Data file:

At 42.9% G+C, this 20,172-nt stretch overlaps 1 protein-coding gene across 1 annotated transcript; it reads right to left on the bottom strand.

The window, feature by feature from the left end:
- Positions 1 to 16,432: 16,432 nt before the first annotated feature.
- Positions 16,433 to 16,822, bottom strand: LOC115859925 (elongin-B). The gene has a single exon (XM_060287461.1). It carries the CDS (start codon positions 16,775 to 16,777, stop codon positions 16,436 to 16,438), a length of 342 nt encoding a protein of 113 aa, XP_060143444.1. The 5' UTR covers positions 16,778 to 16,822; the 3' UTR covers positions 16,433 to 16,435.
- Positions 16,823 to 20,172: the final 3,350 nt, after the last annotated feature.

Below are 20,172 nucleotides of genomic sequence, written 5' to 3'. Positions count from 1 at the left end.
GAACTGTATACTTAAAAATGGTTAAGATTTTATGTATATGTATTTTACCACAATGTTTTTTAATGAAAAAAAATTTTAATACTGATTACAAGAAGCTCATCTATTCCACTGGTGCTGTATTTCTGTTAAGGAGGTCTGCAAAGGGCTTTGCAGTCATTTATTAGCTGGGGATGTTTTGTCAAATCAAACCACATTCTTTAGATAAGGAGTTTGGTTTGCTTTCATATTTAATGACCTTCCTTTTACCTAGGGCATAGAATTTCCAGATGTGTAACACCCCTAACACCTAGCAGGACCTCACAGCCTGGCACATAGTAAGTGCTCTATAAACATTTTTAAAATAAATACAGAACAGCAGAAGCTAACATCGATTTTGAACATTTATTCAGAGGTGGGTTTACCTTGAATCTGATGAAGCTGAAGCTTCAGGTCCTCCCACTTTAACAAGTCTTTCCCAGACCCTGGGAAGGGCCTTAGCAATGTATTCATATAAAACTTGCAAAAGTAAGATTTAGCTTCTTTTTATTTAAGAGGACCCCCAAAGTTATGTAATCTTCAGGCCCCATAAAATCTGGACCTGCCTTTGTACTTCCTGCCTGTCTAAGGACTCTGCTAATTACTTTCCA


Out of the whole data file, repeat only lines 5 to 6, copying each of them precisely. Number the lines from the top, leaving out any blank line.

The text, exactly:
- Positions 16,823 to 20,172: the final 3,350 nt, after the last annotated feature.

Below are 20,172 nucleotides of genomic sequence, written 5' to 3'. Positions count from 1 at the left end.